In stunning reversal, Alstory Simon, convicted in double murder, released from custody
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Alstory Simon wept for joy when he walked out of a downstate prison Thursday after spending 15 years behind bars for a 1982 double murder — a case that was key to bringing an end to the death penalty in Illinois.
In a stunning reversal, a Cook County judge ordered the release of Simon.
Simon, 64, pleaded guilty to the killings in 1999 after another man, Anthony Porter, was convicted but later released. Porter came within hours of being executed and his release became a driving force in former Gov. George Ryan’s decision to declare a moratorium on the death penalty in Illinois.
At a court hearing Thursday, prosecutors asked a judge to drop the charges against Simon. Cook County State’s Attorney Anita Alvarez explained: “Justice compels that I take action.”
Then-Northwestern University journalism professor David Protess had led the original investigation that resulted in Porter’s release from Death Row.
Last year, Alvarez launched a re-investigation of the case, determined that Protess and his students used “alarming tactics,” and said she was “troubled” by Simon’s legal representation before he pleaded guilty.
She noted that there are witnesses who continue to maintain that Porter was the real killer.
Back in 1999, though, Cook County prosecutors offered a different story, assuring the public that justice was served when Porter was freed.
Now that Simon’s 37-year sentence has been vacated, he plans to reunite with his family.
“My first reaction was, ‘I thank God it’s finally going to happen,’” Simon said.
He hopes to see his daughter, grandson and sister on Friday.
“I’ve never seen him, and I haven’t seen my daughter for a long, long time,” Simon said.
Simon was picked up from Jacksonville Correctional Center, by Shawn Rech, a filmmaker who produced a movie about Simon’s case, called “A Murder in the Park.”
They stopped at a Popeyes and ate chicken and shrimp, with a more elaborate meal to come, Rech said.
Terry Ekl, who represented Simon alongside attorney James Sotos, thanked Alvarez for her willingness to re-examine case.
“I always sensed they were trying to do the right thing,” he said.
Simon was scheduled for parole in August 2017.
After he was freed, he “was just elated on the phone, laughing,” Ekl said of their conversation. “I’ve never heard him like that.”
Simon is staying at an extended stay hotel in Chicago for the “foreseeable future,” Ekl said.
“We will help him with the transition. He is a 64-year-old man. He doesn’t have a driver’s license, money, a car, a job, or anyone close to him.”
As for Porter, under the constitution’s double jeopardy clause, he can’t be tried again for the murders.
In April, the Chicago Sun-Times reported on a 2001 memo that suggested politics figured into then-State’s Attorney Richard Devine’s decision to drop the murder case against Porter and charge Simon in 1999.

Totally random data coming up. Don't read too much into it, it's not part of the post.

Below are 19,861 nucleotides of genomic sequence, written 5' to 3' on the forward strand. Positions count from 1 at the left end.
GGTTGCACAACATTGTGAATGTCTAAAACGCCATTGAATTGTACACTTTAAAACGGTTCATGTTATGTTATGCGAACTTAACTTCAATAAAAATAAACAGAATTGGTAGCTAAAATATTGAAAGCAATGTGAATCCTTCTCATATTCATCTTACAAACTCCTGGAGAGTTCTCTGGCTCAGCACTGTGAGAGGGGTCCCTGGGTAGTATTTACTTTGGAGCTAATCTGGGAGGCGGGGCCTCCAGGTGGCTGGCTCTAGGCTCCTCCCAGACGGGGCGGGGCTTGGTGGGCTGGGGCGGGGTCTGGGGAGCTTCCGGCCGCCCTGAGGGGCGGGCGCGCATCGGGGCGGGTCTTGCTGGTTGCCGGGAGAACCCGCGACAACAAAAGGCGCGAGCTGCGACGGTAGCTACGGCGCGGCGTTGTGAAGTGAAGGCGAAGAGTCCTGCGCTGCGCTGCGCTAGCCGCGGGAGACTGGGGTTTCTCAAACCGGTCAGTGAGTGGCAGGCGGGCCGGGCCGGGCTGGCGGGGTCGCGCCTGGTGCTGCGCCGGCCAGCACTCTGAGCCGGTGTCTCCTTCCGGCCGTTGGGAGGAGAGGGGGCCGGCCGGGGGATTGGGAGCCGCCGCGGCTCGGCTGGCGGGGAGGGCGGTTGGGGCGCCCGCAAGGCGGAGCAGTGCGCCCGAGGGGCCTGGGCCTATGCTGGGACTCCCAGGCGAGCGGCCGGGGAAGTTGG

“A political decision was made that this case be put to rest because it caused too much publicity against the imposition of the Death Penalty,” stated a memo by attorneys defending the city of Chicago against a wrongful conviction lawsuit by Porter. Devine denies his decision was political.
A Cook County jury later found in favor of the city in the lawsuit.
The 2001 memo pointed out the evidence against Simon, including his confession and his wife’s statement implicating him.
But the memo also noted that Simon insisted the confession was coerced and that his wife recanted on her deathbed. And it stressed that other evidence presented to a grand jury — which was impaneled after Porter was freed — continued to implicate Porter in the murders.
One witness, Kenneth Edwards, told the grand jury in 1999 that he saw Porter pull the trigger and kill Jerry Hillard and Marilyn Green in the bleachers near a pool in the South Side’s Washington Park. Other witnesses also put Porter at the scene of the crime.
Paul Ciolino, a private investigator who worked with Protess and his students, told a grand jury in 1999 that he obtained Simon’s confession through deception.
Ciolino said he showed Simon a video of an actor who claimed he knew Simon committed the murders. Simon was then videotaped, “confessing” that he committed the killings in self-defense after he thought he saw one of the victims, Jerry Hillard, pull a gun on him at the pool.
In a statement Thursday, Ciolino stood by his work.
“Mr. Simon confessed to a Milwaukee TV reporter, his own lawyer and others since he confessed to me. You explain that.”
Ekl responded: “There was a time when all of us thought people did not confess to things they did not do.
“We now know that’s not true.”
Protess did not return phone messages.